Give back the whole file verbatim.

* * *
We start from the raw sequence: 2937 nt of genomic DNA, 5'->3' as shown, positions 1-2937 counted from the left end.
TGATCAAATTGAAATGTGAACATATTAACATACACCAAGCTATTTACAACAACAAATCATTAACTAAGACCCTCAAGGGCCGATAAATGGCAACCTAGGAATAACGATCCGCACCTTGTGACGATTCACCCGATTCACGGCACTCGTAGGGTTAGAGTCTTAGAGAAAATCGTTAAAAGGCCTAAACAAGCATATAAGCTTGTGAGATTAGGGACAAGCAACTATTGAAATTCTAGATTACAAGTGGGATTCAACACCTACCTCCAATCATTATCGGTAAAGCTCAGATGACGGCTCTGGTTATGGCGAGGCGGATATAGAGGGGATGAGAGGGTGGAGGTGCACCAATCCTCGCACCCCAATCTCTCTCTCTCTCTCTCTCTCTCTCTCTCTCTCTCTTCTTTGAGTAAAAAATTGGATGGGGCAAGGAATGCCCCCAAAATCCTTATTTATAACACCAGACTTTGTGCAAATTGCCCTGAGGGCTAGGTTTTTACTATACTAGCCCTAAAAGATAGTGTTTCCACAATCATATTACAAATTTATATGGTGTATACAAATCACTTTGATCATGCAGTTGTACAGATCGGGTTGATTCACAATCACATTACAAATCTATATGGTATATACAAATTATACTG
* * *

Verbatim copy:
We start from the raw sequence: 2937 nt of genomic DNA, 5'->3' as shown, positions 1-2937 counted from the left end.
TGATCAAATTGAAATGTGAACATATTAACATACACCAAGCTATTTACAACAACAAATCATTAACTAAGACCCTCAAGGGCCGATAAATGGCAACCTAGGAATAACGATCCGCACCTTGTGACGATTCACCCGATTCACGGCACTCGTAGGGTTAGAGTCTTAGAGAAAATCGTTAAAAGGCCTAAACAAGCATATAAGCTTGTGAGATTAGGGACAAGCAACTATTGAAATTCTAGATTACAAGTGGGATTCAACACCTACCTCCAATCATTATCGGTAAAGCTCAGATGACGGCTCTGGTTATGGCGAGGCGGATATAGAGGGGATGAGAGGGTGGAGGTGCACCAATCCTCGCACCCCAATCTCTCTCTCTCTCTCTCTCTCTCTCTCTCTCTCTCTTCTTTGAGTAAAAAATTGGATGGGGCAAGGAATGCCCCCAAAATCCTTATTTATAACACCAGACTTTGTGCAAATTGCCCTGAGGGCTAGGTTTTTACTATACTAGCCCTAAAAGATAGTGTTTCCACAATCATATTACAAATTTATATGGTGTATACAAATCACTTTGATCATGCAGTTGTACAGATCGGGTTGATTCACAATCACATTACAAATCTATATGGTATATACAAATTATACTG